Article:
Clinton phoned troubled aide night before he killed himself

July 28, 1993|By New York Times News Service

WASHINGTON -- President Clinton telephoned Vincent W. Foster Jr. the night before he committed suicide in part because he knew that the deputy White House counsel was "having a rough time" at work, the White House said yesterday.

The statement, confirming a report in Newsweek magazine, appeared somewhat at variance with a previous White House assertion that no one had known Mr. Foster was feeling troubled. But Dee Dee Myers, the White House press secretary, said the president had been aware only that it had been a difficult week for the office of the White House counsel, where Mr. Foster was the second-ranking official.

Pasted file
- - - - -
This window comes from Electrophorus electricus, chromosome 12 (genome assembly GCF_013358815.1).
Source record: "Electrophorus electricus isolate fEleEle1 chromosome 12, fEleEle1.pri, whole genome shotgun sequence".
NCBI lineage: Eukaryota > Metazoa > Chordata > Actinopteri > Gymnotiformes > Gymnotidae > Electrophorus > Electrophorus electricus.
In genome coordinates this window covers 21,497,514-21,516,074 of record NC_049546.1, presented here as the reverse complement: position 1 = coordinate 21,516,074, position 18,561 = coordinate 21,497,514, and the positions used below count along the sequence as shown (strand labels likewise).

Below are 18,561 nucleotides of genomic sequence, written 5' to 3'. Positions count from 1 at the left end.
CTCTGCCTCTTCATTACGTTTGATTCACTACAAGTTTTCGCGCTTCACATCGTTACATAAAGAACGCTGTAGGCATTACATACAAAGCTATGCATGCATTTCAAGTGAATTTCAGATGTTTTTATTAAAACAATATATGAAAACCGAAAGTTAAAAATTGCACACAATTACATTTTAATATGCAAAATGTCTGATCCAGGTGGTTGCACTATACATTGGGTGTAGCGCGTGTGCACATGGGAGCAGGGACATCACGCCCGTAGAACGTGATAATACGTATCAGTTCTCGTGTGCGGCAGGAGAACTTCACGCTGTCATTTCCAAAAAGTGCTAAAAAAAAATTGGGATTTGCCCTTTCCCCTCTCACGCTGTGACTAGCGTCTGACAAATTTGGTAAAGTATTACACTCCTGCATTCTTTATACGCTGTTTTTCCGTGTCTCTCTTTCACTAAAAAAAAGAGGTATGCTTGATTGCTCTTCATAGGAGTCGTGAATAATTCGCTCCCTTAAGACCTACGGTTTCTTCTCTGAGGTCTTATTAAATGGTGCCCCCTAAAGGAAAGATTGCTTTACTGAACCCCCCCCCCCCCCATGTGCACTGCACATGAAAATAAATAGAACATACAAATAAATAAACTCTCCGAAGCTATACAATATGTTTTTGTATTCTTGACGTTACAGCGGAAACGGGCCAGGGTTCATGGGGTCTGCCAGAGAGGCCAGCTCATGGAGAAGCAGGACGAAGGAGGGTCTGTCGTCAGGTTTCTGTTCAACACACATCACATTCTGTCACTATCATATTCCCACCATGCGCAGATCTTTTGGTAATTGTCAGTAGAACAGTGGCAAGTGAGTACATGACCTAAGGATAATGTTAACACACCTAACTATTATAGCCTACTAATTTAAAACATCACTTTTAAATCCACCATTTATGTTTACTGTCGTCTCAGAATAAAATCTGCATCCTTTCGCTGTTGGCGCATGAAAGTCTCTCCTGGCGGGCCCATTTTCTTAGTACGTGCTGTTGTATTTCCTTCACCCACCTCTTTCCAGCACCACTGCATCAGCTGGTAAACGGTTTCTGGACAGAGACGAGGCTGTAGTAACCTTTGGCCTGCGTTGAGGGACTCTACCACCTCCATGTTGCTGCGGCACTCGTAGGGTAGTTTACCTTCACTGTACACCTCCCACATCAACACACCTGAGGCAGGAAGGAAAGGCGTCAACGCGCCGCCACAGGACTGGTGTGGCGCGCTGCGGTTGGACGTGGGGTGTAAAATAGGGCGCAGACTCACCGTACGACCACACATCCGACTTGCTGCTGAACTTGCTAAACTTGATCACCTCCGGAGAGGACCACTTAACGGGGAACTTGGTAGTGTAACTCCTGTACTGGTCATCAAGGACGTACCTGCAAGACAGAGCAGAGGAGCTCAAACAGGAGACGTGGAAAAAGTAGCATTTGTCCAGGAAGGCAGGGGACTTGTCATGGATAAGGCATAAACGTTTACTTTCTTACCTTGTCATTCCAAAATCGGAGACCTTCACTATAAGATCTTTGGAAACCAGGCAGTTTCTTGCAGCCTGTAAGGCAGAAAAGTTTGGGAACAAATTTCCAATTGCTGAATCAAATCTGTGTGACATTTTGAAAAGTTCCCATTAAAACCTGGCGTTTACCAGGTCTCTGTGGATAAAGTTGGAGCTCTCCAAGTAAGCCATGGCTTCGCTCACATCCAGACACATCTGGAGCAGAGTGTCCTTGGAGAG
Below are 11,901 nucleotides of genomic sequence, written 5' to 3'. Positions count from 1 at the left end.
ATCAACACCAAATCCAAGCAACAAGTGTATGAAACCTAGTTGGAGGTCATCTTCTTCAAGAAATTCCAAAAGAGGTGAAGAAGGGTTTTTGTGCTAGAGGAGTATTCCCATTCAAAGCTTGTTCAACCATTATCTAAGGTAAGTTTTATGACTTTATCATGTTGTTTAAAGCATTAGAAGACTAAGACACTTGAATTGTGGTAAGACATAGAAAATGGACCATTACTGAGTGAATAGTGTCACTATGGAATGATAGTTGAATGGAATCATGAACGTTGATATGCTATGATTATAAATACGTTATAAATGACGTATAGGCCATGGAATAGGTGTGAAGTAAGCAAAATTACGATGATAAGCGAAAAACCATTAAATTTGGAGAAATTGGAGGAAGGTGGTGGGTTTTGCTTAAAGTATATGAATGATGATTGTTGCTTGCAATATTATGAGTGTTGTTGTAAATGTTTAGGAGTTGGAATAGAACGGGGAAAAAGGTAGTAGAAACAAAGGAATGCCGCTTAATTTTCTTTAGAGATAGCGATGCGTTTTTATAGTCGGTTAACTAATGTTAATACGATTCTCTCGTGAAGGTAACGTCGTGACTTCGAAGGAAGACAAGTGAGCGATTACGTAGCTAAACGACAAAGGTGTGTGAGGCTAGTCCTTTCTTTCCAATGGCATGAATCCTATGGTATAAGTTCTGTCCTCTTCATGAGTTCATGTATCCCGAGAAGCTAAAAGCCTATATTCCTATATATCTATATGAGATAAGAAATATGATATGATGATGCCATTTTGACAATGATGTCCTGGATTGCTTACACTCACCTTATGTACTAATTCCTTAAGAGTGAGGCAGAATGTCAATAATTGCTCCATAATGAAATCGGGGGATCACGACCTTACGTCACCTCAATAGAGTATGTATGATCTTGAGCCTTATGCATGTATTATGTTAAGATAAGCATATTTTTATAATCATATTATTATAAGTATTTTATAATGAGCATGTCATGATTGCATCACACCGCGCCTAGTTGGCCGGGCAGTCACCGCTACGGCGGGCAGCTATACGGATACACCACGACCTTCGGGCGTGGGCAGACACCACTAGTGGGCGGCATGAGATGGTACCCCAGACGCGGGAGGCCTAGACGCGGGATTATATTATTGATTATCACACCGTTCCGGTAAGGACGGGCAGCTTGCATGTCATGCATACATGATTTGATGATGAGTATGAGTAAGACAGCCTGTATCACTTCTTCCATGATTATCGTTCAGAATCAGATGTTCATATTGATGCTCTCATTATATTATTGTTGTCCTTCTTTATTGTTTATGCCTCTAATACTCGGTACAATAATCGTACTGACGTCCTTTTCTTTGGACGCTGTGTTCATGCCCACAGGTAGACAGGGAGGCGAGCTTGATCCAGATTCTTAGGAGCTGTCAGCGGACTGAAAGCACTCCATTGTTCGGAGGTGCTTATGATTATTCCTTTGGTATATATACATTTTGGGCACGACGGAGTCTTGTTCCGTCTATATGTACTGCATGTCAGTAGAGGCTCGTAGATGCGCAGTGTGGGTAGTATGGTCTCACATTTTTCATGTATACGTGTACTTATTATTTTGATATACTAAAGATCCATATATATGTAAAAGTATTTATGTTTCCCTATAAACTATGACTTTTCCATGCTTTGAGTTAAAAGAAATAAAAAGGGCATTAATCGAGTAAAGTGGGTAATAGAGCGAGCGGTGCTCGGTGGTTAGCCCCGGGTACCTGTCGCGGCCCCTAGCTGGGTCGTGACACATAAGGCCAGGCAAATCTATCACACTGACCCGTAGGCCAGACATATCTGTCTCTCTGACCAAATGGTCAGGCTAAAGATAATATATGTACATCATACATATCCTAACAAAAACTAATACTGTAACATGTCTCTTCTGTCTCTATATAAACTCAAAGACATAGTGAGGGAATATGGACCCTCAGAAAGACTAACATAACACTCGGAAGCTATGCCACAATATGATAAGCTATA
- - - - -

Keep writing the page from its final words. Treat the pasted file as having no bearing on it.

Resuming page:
"There was absolutely no reason to think that Vince was despondent," Ms. Myers said yesterday. "Nobody believed that." She said later that the president had invited Mr. Foster and his wife, Lisa, to watch a movie with him but that the lawyer had declined during the course of their 20-minute telephone call.

Ms. Myers sought to dispel any notion that Mr. Clinton had felt any sense of foreboding. "The president did not have any inkling that Vince was about to go kill himself."

The disclosure of the July 19 telephone call from the president nevertheless added to a picture that suggests that a number of Mr. Foster's friends had become concerned about him shortly before he was found dead July 20 of a gunshot to the head.

Ms. Myers emphasized that Mr. Clinton had frequently called Mr. Foster, a lifelong friend.

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